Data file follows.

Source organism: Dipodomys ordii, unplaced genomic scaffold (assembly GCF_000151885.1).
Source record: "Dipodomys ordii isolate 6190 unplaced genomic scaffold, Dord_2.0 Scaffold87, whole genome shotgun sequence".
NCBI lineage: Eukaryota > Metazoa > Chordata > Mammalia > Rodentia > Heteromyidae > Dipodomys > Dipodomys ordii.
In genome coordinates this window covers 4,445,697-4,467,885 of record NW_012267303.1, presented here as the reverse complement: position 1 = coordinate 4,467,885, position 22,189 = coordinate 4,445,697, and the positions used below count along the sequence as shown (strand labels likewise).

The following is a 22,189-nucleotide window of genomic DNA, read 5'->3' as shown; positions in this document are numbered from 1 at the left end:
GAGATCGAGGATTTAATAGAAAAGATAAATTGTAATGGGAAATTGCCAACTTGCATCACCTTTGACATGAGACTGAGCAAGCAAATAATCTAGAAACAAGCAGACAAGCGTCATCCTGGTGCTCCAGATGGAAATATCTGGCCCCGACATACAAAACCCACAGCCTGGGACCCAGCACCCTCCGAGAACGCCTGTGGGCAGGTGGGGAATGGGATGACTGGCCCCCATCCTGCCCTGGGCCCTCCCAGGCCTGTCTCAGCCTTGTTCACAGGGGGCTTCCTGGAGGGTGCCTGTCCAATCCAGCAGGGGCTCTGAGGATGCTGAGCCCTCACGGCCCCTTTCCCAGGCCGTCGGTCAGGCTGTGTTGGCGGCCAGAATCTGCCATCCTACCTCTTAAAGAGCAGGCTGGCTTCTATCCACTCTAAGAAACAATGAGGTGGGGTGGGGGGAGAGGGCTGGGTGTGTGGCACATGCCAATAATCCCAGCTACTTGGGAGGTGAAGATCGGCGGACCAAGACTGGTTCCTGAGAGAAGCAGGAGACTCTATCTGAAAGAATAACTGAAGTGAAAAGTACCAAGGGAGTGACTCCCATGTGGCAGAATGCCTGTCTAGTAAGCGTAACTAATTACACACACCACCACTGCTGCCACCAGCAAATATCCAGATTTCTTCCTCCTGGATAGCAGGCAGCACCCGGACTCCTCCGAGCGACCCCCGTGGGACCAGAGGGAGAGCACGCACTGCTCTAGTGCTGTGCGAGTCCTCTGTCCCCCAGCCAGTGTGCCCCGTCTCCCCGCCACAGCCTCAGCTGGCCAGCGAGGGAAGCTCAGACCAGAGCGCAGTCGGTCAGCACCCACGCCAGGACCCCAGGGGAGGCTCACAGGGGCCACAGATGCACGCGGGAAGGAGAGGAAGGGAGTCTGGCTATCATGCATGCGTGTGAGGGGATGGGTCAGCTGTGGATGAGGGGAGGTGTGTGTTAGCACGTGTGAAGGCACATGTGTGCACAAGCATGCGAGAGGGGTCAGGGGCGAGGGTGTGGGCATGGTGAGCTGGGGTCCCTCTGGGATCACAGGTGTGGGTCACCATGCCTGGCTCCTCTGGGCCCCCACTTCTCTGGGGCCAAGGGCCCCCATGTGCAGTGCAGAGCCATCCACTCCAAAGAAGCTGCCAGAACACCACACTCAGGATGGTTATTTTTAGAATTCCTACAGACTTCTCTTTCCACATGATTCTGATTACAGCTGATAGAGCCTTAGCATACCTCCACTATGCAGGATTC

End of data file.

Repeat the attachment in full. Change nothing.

Source organism: Dipodomys ordii, unplaced genomic scaffold (assembly GCF_000151885.1).
Source record: "Dipodomys ordii isolate 6190 unplaced genomic scaffold, Dord_2.0 Scaffold87, whole genome shotgun sequence".
NCBI lineage: Eukaryota > Metazoa > Chordata > Mammalia > Rodentia > Heteromyidae > Dipodomys > Dipodomys ordii.
In genome coordinates this window covers 4,445,697-4,467,885 of record NW_012267303.1, presented here as the reverse complement: position 1 = coordinate 4,467,885, position 22,189 = coordinate 4,445,697, and the positions used below count along the sequence as shown (strand labels likewise).

The following is a 22,189-nucleotide window of genomic DNA, read 5'->3' as shown; positions in this document are numbered from 1 at the left end:
GAGATCGAGGATTTAATAGAAAAGATAAATTGTAATGGGAAATTGCCAACTTGCATCACCTTTGACATGAGACTGAGCAAGCAAATAATCTAGAAACAAGCAGACAAGCGTCATCCTGGTGCTCCAGATGGAAATATCTGGCCCCGACATACAAAACCCACAGCCTGGGACCCAGCACCCTCCGAGAACGCCTGTGGGCAGGTGGGGAATGGGATGACTGGCCCCCATCCTGCCCTGGGCCCTCCCAGGCCTGTCTCAGCCTTGTTCACAGGGGGCTTCCTGGAGGGTGCCTGTCCAATCCAGCAGGGGCTCTGAGGATGCTGAGCCCTCACGGCCCCTTTCCCAGGCCGTCGGTCAGGCTGTGTTGGCGGCCAGAATCTGCCATCCTACCTCTTAAAGAGCAGGCTGGCTTCTATCCACTCTAAGAAACAATGAGGTGGGGTGGGGGGAGAGGGCTGGGTGTGTGGCACATGCCAATAATCCCAGCTACTTGGGAGGTGAAGATCGGCGGACCAAGACTGGTTCCTGAGAGAAGCAGGAGACTCTATCTGAAAGAATAACTGAAGTGAAAAGTACCAAGGGAGTGACTCCCATGTGGCAGAATGCCTGTCTAGTAAGCGTAACTAATTACACACACCACCACTGCTGCCACCAGCAAATATCCAGATTTCTTCCTCCTGGATAGCAGGCAGCACCCGGACTCCTCCGAGCGACCCCCGTGGGACCAGAGGGAGAGCACGCACTGCTCTAGTGCTGTGCGAGTCCTCTGTCCCCCAGCCAGTGTGCCCCGTCTCCCCGCCACAGCCTCAGCTGGCCAGCGAGGGAAGCTCAGACCAGAGCGCAGTCGGTCAGCACCCACGCCAGGACCCCAGGGGAGGCTCACAGGGGCCACAGATGCACGCGGGAAGGAGAGGAAGGGAGTCTGGCTATCATGCATGCGTGTGAGGGGATGGGTCAGCTGTGGATGAGGGGAGGTGTGTGTTAGCACGTGTGAAGGCACATGTGTGCACAAGCATGCGAGAGGGGTCAGGGGCGAGGGTGTGGGCATGGTGAGCTGGGGTCCCTCTGGGATCACAGGTGTGGGTCACCATGCCTGGCTCCTCTGGGCCCCCACTTCTCTGGGGCCAAGGGCCCCCATGTGCAGTGCAGAGCCATCCACTCCAAAGAAGCTGCCAGAACACCACACTCAGGATGGTTATTTTTAGAATTCCTACAGACTTCTCTTTCCACATGATTCTGATTACAGCTGATAGAGCCTTAGCATACCTCCACTATGCAGGATTC